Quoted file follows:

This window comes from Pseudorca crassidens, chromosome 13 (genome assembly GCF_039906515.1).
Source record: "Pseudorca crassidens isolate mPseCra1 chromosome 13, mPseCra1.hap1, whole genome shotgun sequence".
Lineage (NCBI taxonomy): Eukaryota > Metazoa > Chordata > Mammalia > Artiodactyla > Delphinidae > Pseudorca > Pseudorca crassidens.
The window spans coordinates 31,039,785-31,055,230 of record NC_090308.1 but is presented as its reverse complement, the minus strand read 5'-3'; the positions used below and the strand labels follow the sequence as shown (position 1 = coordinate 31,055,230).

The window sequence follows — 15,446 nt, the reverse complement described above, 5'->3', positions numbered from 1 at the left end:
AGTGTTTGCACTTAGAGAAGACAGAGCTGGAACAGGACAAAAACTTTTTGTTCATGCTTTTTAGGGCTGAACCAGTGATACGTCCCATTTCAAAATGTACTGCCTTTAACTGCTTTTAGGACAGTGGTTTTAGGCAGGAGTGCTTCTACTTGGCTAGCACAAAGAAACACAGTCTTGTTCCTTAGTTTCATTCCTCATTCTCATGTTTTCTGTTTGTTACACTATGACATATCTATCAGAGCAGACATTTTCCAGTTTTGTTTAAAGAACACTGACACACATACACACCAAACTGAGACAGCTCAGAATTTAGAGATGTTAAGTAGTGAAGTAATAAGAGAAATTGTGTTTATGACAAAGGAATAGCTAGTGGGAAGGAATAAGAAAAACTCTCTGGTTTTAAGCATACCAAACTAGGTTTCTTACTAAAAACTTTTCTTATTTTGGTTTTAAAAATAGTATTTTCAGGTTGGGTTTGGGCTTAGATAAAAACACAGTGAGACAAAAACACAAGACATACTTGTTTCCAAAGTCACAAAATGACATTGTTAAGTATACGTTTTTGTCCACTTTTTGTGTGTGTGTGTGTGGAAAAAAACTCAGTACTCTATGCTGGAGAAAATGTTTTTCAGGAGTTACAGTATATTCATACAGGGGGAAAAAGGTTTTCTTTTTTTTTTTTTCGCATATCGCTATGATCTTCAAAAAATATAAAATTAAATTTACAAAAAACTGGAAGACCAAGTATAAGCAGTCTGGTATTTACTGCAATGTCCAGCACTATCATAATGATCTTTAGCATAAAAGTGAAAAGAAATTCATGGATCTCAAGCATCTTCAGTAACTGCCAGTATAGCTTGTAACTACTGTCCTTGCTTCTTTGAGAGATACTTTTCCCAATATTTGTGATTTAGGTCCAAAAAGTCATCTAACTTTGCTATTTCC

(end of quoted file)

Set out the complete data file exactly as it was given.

This window comes from Pseudorca crassidens, chromosome 13 (genome assembly GCF_039906515.1).
Source record: "Pseudorca crassidens isolate mPseCra1 chromosome 13, mPseCra1.hap1, whole genome shotgun sequence".
Lineage (NCBI taxonomy): Eukaryota > Metazoa > Chordata > Mammalia > Artiodactyla > Delphinidae > Pseudorca > Pseudorca crassidens.
The window spans coordinates 31,039,785-31,055,230 of record NC_090308.1 but is presented as its reverse complement, the minus strand read 5'-3'; the positions used below and the strand labels follow the sequence as shown (position 1 = coordinate 31,055,230).

The window sequence follows — 15,446 nt, the reverse complement described above, 5'->3', positions numbered from 1 at the left end:
AGTGTTTGCACTTAGAGAAGACAGAGCTGGAACAGGACAAAAACTTTTTGTTCATGCTTTTTAGGGCTGAACCAGTGATACGTCCCATTTCAAAATGTACTGCCTTTAACTGCTTTTAGGACAGTGGTTTTAGGCAGGAGTGCTTCTACTTGGCTAGCACAAAGAAACACAGTCTTGTTCCTTAGTTTCATTCCTCATTCTCATGTTTTCTGTTTGTTACACTATGACATATCTATCAGAGCAGACATTTTCCAGTTTTGTTTAAAGAACACTGACACACATACACACCAAACTGAGACAGCTCAGAATTTAGAGATGTTAAGTAGTGAAGTAATAAGAGAAATTGTGTTTATGACAAAGGAATAGCTAGTGGGAAGGAATAAGAAAAACTCTCTGGTTTTAAGCATACCAAACTAGGTTTCTTACTAAAAACTTTTCTTATTTTGGTTTTAAAAATAGTATTTTCAGGTTGGGTTTGGGCTTAGATAAAAACACAGTGAGACAAAAACACAAGACATACTTGTTTCCAAAGTCACAAAATGACATTGTTAAGTATACGTTTTTGTCCACTTTTTGTGTGTGTGTGTGTGGAAAAAAACTCAGTACTCTATGCTGGAGAAAATGTTTTTCAGGAGTTACAGTATATTCATACAGGGGGAAAAAGGTTTTCTTTTTTTTTTTTTCGCATATCGCTATGATCTTCAAAAAATATAAAATTAAATTTACAAAAAACTGGAAGACCAAGTATAAGCAGTCTGGTATTTACTGCAATGTCCAGCACTATCATAATGATCTTTAGCATAAAAGTGAAAAGAAATTCATGGATCTCAAGCATCTTCAGTAACTGCCAGTATAGCTTGTAACTACTGTCCTTGCTTCTTTGAGAGATACTTTTCCCAATATTTGTGATTTAGGTCCAAAAAGTCATCTAACTTTGCTATTTCC